Centrica to sell gas plants to EPH in shift away from fossil fuels
Centrica is to sell two of its gas-fired power plants to Czech company EPH for £318m
In a further move away from fossil fuels and towards cleaner but less reliable renewable energy sources, Centrica announced on June 21 it will sell its two largest gas power plants to Czech provider EPH for £318m ($404m). The UK energy market has dwindling confidence in a financially prosperous future for fossil fuels, and Centrica’s move will add to Britain’s growing dependency on overseas energy providers.
The plants being sold, Langage and South Humber, hold contracts to provide backup power in the UK for the next four years and jointly employ around 130 people. In an indication of the rapidly changing energy market, Langage was only relatively recently opened, in 2010. The plant was commissioned to plug an expected gap in UK energy provision caused by the closure of coal and nuclear facilities. When Langage was put up for sale in 2014, Centrica cited plans to invest in smaller, more flexible, power stations instead.
Langage and South Humber hold contracts to provide backup power in the UK for the next four years
The agreed sale is Centrica’s latest move in a broad step back from fossil fuels, and arrive a day after the company announced the permanent closure of its Rough gas storage site, the largest in Britain. Rough acts as a reserve to store excess gas during summer months when need is comparatively low, so reliable supply can be maintained during high demand winter months, and accounts for about 70 percent of UK gas storage capacity.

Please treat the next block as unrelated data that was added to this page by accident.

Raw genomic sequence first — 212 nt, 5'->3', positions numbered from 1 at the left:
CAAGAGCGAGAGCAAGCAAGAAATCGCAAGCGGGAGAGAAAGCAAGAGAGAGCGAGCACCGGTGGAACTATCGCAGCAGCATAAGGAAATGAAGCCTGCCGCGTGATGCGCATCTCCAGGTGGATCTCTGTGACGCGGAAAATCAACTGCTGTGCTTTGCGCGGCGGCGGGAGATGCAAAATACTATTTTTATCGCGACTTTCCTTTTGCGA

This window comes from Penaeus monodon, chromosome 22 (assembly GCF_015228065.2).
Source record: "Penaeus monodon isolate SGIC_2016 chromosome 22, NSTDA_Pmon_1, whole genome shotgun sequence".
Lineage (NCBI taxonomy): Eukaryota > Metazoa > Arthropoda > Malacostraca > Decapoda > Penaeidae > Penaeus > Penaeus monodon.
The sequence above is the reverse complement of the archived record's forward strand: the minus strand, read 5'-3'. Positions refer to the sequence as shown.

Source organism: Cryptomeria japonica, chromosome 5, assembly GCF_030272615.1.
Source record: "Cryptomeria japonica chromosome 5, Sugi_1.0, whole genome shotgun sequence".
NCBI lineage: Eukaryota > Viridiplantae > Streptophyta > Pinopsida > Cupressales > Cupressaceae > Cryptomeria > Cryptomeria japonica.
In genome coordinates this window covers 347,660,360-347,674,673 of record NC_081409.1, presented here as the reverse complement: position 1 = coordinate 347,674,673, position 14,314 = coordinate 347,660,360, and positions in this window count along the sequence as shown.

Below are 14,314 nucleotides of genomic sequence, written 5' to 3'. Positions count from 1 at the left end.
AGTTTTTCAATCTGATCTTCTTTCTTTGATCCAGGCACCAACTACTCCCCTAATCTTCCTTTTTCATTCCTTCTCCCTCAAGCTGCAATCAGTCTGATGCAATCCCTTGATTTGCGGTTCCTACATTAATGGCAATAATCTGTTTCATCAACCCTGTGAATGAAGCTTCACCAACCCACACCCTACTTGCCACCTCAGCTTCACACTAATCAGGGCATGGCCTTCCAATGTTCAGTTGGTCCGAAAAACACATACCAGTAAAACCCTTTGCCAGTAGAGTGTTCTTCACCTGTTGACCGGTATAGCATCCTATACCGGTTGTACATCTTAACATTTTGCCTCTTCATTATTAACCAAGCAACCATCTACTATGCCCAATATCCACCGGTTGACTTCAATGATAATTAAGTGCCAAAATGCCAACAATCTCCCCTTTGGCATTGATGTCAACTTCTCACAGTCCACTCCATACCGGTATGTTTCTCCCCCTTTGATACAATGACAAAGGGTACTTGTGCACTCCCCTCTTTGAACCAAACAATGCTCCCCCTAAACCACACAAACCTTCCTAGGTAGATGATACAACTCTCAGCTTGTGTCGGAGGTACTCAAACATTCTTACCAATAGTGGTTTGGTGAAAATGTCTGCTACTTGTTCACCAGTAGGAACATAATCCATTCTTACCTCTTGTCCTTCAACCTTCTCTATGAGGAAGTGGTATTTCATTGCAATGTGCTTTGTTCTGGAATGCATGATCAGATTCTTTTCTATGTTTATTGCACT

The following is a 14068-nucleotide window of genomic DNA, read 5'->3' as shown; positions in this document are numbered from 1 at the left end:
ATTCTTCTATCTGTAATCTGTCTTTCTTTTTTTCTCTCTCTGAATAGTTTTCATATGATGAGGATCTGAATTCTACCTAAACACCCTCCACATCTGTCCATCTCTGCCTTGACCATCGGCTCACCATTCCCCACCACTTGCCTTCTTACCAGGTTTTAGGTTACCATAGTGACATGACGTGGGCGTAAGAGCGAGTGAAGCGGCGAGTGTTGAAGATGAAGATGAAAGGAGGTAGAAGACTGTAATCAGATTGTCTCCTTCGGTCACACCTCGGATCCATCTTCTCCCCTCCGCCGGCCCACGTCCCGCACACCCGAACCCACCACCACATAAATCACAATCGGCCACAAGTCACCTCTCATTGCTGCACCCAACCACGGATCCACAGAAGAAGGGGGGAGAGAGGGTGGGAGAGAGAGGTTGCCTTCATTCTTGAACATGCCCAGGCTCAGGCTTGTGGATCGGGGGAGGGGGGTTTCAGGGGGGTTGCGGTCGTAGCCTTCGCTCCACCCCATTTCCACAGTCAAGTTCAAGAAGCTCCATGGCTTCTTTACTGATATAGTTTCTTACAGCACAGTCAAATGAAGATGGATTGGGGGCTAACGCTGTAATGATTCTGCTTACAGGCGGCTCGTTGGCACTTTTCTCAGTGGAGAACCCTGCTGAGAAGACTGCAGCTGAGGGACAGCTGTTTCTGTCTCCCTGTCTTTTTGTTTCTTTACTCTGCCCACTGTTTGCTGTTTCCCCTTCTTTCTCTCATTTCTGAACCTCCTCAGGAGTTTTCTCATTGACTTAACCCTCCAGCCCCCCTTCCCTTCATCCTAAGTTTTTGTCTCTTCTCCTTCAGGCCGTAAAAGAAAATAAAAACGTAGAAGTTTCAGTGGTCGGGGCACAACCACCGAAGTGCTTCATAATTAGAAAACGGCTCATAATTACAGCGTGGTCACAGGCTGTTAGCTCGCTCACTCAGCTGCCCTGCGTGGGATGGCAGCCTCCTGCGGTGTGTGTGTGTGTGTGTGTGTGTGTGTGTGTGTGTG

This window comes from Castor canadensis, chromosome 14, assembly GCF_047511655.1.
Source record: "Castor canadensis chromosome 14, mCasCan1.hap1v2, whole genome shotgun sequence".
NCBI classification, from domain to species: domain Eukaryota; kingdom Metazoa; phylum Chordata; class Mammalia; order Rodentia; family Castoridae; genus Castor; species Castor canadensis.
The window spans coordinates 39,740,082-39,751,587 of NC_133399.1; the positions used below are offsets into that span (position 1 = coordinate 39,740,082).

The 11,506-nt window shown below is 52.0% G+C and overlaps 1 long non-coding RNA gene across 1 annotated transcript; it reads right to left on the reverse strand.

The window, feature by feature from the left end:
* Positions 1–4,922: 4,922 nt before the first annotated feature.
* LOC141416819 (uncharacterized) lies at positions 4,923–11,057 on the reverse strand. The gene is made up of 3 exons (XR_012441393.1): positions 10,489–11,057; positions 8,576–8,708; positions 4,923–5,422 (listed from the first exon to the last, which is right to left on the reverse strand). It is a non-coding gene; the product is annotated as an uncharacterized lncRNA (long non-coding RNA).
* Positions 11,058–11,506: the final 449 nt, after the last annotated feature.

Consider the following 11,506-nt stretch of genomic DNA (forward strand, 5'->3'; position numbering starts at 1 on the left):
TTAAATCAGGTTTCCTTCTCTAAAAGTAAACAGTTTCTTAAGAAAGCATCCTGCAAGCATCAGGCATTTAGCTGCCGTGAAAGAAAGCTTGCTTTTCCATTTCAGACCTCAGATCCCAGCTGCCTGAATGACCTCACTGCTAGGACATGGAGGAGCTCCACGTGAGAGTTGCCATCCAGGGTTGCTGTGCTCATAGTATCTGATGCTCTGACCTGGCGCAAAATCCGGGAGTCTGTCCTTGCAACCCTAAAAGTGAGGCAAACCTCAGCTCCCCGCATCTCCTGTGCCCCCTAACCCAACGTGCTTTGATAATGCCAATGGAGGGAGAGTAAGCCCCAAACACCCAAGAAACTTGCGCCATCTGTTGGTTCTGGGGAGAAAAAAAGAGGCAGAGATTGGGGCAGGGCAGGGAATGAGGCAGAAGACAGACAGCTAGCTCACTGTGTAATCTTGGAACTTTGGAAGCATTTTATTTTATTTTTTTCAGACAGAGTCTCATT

The Rough closure has raised concerns British customers will be left increasingly vulnerable to price hikes from foreign providers during demand surges. Centrica said ageing wells in the storage facility meant it could no longer be operated safely and that refurbishment to prolong its life was not an option.
Two weeks ago, Centrica also sold off its Canadian oil and gas assets, and has begun investing in fast-response gas peaking plants and a power storage facilit, in anticipation of wider adoption of green energy production methods. Energy sources such as wind and solar are less reliable than fossil fuels. During times when production is high, solar or wind energy cannot be stored as a tangible substance, like oil or gas, so must be converted and stored in battery form. Building energy storage facilities that can stockpile renewable energy will be key to wider adoption.
EPH has taken the opposite route to Centrica, investing heavily in coal, gas and nuclear power assets in recent years under the assumption they will remain essential as a backup power source for a considerable time.